Customs Division Investigates Shipping Lines, Agents2 min read
The Customs Division of the Ghana Revenue Authority is investigating two shipping companies and agents who connived to falsify information on trade documents to pay lesser duties and taxes.
The process involves the mis-description of the goods to obtain priority clearance and avoid the payment of the full taxes due to the state.
Alhaji Seidu Iddrisu Iddisah, the Commissioner of the Customs Division, who disclosed this in an interview, said the Division, acting on intelligence on the two companies and importers, discovered that they had dotted their bills of lading in clearing goods from the Tema Port.
He said the goods were targeted and intercepted for physical examination and the results indicated that the descriptions of goods on the Bill of Entry (BOE) were different from the physical goods found in the container.
“The actual description of the consignments was footwear, bags, belts, underwear, galvanized pipes, etc. as against the entered description of Knapsack Sprayer,” he said.
Alhaji Iddisah said after the revelation, Management tasked Internal Audit as well as Post Clearance Audit (PCA) Department to conduct an audit on the identified agents and importers in accordance with sections 7 and 9 of the Customs Act 2015 (Act 891) and the World Customs Organisation Revised Kyoto Convention.
The audit found that 23 Bills of Entry (BOEs), with 22 belonging to one shipping line, had their entries dotted and some of the imports declared by the identified companies were mis-described and misclassified as well as undervalued for purposes of paying lower Customs duties and taxes.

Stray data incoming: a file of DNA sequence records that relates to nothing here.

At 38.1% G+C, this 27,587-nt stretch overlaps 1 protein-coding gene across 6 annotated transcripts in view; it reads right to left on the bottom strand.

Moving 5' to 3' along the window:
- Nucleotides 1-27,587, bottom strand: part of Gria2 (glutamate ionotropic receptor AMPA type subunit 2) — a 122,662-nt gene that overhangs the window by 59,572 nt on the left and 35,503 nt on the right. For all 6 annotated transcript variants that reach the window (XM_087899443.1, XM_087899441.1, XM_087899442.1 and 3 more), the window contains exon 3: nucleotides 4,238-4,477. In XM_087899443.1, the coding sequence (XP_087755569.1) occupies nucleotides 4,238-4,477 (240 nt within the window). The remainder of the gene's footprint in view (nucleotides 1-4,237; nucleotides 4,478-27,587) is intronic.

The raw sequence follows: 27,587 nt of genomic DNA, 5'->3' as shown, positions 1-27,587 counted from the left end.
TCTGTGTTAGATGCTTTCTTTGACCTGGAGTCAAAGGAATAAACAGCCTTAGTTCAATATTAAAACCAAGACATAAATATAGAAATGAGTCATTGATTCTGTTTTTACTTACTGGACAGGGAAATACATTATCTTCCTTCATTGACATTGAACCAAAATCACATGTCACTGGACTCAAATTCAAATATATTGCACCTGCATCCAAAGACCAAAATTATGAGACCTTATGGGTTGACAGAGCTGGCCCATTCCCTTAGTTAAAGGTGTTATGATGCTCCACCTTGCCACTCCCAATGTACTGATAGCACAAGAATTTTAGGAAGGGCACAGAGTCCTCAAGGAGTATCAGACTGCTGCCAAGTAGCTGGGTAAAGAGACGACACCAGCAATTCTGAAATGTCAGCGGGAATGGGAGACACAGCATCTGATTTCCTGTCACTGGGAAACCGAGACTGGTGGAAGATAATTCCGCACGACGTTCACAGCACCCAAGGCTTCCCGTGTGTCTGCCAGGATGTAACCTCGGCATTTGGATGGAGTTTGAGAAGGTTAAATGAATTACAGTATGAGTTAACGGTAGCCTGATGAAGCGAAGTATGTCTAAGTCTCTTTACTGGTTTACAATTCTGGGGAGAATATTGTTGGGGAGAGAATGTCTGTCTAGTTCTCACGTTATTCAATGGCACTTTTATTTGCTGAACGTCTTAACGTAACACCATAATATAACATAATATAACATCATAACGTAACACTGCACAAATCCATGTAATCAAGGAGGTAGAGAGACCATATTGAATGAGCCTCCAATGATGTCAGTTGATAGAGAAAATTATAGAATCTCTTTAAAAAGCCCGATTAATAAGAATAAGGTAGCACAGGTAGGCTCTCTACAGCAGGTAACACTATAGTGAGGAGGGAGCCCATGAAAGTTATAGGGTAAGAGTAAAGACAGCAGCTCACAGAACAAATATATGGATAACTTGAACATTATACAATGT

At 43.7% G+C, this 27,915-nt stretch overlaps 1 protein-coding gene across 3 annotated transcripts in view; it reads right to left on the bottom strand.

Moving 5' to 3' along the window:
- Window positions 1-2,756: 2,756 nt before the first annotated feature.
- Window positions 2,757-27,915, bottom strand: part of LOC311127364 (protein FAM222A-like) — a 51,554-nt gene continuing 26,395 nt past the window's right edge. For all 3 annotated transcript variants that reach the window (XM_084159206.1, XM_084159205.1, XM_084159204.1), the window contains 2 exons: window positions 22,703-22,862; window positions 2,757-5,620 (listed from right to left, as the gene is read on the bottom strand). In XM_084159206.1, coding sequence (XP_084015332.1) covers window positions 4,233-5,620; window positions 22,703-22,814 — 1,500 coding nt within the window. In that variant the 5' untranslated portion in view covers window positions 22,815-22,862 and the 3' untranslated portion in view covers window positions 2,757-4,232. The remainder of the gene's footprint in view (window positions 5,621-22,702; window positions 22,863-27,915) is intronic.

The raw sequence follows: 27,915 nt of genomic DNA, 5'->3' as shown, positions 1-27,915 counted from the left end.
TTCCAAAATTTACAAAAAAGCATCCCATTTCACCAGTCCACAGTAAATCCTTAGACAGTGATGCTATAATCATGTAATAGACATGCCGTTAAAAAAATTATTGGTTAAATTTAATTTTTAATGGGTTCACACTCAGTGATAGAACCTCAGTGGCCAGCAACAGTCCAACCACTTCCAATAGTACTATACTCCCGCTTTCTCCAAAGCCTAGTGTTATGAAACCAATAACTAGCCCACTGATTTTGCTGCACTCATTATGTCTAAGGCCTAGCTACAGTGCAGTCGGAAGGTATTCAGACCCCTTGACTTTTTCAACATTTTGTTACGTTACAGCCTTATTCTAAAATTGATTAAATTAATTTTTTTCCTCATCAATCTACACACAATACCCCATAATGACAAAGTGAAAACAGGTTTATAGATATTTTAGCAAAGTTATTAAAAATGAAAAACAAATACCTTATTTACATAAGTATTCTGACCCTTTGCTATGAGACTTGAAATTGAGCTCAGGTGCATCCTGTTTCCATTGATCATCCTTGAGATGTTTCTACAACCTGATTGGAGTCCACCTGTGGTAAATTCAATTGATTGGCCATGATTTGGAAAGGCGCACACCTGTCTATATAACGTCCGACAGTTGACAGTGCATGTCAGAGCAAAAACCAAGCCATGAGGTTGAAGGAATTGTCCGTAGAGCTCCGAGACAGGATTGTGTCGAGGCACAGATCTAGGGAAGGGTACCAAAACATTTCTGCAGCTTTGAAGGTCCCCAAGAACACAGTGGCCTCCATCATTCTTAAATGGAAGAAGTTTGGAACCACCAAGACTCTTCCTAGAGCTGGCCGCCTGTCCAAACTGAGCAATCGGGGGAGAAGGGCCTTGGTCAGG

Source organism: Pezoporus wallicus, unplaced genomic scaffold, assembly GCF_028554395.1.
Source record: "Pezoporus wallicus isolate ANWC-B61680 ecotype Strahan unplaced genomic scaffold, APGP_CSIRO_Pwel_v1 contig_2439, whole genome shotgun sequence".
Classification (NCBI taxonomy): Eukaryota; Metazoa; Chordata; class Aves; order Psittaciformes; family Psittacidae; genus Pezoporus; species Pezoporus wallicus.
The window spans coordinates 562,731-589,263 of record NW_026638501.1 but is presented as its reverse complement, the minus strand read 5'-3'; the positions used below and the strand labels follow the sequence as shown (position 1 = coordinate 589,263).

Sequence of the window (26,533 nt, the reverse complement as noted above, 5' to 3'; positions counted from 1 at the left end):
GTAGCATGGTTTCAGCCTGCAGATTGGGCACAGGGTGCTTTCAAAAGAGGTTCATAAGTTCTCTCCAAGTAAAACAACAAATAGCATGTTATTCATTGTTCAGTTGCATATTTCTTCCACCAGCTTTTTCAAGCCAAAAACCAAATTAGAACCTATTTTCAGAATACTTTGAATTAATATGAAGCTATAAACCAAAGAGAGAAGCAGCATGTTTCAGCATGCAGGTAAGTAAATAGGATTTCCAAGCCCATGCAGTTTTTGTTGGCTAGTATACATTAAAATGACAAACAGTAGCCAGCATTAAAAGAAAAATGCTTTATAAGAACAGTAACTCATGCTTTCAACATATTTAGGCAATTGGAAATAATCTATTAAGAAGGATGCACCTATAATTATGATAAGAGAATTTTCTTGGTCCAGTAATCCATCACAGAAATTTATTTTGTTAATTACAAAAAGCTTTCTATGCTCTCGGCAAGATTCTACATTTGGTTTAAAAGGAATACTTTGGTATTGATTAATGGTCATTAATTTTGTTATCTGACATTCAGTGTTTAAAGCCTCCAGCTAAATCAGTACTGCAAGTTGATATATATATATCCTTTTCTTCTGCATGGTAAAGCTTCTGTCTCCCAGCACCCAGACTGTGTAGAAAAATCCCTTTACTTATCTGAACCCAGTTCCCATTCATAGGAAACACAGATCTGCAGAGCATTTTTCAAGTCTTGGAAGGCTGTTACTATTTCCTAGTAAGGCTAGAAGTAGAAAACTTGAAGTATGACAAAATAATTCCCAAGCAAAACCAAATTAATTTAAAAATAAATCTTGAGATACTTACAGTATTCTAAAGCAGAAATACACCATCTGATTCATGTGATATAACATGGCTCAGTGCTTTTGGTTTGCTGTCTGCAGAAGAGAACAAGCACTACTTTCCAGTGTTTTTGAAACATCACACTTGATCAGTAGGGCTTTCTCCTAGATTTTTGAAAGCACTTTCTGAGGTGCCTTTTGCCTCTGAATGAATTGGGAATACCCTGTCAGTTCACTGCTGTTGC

He said an audit of just one of the Bills of Entry showed a tax evasion of GH¢10.15 million.
The audit also showed that some Agents processed customs declarations with inaccurate particulars with the aim of paying lower Customs duties and taxes while providing cloned Customs declarations containing actual descriptions of the goods, the actual Customs value, and duty rates and collected the amount payable from the importer.
It was additionally revealed that the Bills of Lading from the shipping lines and invoices declared to Customs were falsified by the local shipping line.
Alhaji Iddisah said following the discovery of the discrepancies, management had decided to expand investigations to the past six years to find out other companies engaged in the negative practice.
He said while management was not ruling out the connivance of customs officers, investigations were yet to actually establish the involvement of officers, adding that the initial intelligence came from the officers.
Alhaji Iddisah said demand notices had been issued for retrieving the taxes and penalties lost to the state and investigations were ongoing, which might lead to prosecution.